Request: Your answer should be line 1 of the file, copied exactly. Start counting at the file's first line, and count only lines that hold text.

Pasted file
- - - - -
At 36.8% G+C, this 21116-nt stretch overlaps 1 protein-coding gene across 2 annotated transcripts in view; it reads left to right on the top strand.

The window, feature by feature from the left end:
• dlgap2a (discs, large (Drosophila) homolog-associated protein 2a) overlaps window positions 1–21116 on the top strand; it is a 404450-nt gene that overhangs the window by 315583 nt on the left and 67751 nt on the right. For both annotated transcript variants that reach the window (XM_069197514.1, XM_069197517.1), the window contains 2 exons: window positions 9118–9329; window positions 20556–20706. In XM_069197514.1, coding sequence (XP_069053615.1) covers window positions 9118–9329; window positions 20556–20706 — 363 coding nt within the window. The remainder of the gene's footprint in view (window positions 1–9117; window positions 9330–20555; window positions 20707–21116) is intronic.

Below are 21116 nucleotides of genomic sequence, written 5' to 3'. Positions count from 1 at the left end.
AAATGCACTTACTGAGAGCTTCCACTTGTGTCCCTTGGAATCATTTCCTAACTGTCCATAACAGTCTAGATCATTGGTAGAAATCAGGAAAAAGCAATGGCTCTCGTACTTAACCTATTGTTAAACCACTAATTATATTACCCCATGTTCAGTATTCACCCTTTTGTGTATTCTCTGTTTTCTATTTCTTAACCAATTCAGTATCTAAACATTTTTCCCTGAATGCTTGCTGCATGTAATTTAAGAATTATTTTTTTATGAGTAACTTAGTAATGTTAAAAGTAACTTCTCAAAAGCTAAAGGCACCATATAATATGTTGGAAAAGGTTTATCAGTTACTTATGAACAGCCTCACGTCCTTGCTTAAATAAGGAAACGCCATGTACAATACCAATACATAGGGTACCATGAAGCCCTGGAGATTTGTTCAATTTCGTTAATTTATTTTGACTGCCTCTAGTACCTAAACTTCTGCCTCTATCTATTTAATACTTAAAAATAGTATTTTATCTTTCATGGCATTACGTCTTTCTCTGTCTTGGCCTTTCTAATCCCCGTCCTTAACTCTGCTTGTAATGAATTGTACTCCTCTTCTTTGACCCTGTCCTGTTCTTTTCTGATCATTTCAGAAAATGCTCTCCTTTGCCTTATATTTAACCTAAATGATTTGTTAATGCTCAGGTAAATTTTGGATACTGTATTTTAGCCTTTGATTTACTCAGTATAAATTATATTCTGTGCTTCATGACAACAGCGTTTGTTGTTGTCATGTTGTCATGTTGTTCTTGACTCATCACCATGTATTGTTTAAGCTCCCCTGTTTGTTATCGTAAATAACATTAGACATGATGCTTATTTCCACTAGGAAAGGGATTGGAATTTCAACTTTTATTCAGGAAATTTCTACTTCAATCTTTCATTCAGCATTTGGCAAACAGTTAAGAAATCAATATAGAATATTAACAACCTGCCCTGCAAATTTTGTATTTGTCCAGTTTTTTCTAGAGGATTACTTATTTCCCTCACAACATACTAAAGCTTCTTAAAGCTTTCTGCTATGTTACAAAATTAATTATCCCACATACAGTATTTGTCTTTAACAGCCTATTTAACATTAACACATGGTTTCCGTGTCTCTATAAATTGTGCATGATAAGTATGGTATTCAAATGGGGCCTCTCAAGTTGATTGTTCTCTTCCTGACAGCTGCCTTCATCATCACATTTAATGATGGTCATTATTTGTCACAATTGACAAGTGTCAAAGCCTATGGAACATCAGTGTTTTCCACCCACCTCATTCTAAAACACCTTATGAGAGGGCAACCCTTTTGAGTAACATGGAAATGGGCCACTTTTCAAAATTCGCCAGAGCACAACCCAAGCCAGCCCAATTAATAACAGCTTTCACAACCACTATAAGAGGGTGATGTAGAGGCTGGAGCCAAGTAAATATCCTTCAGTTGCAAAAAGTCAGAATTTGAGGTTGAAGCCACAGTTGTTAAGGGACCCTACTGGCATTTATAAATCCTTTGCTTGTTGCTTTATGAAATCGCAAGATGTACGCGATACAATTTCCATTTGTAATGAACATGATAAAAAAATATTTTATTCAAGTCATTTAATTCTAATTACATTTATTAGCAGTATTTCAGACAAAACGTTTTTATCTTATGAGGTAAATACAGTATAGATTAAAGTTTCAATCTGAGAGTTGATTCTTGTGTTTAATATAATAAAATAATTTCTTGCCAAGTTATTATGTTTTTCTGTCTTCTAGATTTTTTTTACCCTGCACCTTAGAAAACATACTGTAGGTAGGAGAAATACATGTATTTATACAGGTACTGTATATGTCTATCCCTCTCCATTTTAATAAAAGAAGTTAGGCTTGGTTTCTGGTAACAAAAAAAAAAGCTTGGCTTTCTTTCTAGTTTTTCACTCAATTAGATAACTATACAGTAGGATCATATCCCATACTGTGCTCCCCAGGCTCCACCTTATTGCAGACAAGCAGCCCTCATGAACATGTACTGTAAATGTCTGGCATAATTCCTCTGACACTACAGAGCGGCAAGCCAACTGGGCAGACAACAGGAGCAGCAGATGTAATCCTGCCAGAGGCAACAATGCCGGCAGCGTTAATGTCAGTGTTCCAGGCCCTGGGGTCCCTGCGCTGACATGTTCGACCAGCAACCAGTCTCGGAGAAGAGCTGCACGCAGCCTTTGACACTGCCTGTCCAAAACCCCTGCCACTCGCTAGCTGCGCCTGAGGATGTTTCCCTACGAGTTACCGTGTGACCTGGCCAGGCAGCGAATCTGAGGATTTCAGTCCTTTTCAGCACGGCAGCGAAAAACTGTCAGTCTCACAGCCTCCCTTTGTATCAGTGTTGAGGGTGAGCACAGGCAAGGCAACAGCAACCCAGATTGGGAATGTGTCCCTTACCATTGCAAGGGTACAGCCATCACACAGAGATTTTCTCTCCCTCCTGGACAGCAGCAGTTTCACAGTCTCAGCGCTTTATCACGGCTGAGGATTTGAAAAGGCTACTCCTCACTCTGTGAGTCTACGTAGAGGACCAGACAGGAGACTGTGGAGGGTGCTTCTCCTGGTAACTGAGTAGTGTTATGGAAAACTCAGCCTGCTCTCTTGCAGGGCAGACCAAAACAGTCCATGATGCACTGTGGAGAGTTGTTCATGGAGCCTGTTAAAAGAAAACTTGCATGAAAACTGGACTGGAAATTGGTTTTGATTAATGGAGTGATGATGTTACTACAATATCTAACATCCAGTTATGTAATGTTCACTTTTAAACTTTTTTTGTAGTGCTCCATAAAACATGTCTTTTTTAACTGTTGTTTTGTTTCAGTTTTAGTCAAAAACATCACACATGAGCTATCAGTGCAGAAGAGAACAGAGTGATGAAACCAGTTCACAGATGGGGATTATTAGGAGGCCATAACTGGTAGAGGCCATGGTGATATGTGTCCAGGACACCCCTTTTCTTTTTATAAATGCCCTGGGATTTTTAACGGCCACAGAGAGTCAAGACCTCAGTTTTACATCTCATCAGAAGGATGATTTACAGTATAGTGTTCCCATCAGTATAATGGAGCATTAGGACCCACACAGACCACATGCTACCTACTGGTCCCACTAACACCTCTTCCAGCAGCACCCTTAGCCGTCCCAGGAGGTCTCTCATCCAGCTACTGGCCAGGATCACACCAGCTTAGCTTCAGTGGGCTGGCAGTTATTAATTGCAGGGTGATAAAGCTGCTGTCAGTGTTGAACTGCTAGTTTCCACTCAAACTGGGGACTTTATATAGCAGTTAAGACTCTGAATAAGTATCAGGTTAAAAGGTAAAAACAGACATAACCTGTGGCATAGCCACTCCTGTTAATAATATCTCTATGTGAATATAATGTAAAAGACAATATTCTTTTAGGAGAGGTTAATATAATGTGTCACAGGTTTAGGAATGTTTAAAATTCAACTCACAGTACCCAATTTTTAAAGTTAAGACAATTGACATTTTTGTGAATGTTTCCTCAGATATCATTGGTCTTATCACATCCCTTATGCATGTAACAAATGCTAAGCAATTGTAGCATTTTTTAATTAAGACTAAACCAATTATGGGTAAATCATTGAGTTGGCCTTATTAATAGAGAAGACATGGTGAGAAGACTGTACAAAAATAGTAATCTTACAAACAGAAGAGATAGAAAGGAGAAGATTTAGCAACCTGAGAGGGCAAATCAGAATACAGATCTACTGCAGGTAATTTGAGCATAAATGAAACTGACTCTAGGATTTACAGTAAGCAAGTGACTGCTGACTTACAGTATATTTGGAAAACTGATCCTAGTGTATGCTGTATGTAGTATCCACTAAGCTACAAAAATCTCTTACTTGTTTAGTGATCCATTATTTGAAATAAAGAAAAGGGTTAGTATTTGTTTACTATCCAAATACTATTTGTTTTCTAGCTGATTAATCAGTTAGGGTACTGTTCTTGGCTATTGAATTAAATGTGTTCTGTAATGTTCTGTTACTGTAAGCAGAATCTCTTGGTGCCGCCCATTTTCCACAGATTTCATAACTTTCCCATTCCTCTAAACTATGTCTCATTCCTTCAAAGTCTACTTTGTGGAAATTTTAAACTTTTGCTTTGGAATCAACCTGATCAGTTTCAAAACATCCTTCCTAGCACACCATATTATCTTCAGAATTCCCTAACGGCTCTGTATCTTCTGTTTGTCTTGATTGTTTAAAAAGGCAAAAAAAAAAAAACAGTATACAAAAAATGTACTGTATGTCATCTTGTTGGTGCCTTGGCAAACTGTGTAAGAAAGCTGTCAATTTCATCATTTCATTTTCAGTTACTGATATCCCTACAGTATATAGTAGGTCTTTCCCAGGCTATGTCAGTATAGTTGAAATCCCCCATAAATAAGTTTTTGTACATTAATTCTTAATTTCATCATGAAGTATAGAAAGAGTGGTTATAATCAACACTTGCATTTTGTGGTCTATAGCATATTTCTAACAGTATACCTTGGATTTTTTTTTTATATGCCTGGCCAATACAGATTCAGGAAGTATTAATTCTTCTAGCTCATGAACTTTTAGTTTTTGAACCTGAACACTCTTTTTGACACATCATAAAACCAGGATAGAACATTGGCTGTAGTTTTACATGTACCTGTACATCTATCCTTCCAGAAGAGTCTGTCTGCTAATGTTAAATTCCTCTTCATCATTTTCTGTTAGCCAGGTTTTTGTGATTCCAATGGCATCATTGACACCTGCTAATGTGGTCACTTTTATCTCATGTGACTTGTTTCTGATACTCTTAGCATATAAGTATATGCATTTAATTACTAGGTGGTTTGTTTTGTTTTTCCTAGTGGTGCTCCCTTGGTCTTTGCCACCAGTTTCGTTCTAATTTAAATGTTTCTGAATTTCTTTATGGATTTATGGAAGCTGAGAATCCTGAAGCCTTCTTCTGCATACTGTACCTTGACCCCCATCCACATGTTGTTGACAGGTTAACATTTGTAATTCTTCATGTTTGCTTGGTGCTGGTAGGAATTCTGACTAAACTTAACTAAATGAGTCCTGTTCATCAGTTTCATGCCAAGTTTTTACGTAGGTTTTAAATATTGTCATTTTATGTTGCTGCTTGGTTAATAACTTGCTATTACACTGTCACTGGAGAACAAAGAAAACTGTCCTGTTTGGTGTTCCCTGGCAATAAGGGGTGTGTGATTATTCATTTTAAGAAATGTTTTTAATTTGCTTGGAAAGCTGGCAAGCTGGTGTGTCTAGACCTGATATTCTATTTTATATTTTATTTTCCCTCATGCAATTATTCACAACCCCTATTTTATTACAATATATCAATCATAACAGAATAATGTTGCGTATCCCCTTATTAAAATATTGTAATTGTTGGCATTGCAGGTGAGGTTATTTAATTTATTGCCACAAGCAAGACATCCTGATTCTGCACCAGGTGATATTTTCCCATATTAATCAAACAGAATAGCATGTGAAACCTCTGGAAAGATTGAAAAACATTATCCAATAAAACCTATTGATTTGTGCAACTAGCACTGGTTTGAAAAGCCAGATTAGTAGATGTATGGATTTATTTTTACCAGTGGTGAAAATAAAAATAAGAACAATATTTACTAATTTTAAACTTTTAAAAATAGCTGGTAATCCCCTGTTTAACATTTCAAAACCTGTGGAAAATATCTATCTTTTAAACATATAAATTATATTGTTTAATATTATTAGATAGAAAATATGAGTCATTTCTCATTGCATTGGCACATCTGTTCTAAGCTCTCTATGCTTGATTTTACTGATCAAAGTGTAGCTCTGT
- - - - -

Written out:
At 36.8% G+C, this 21116-nt stretch overlaps 1 protein-coding gene across 2 annotated transcripts in view; it reads left to right on the top strand.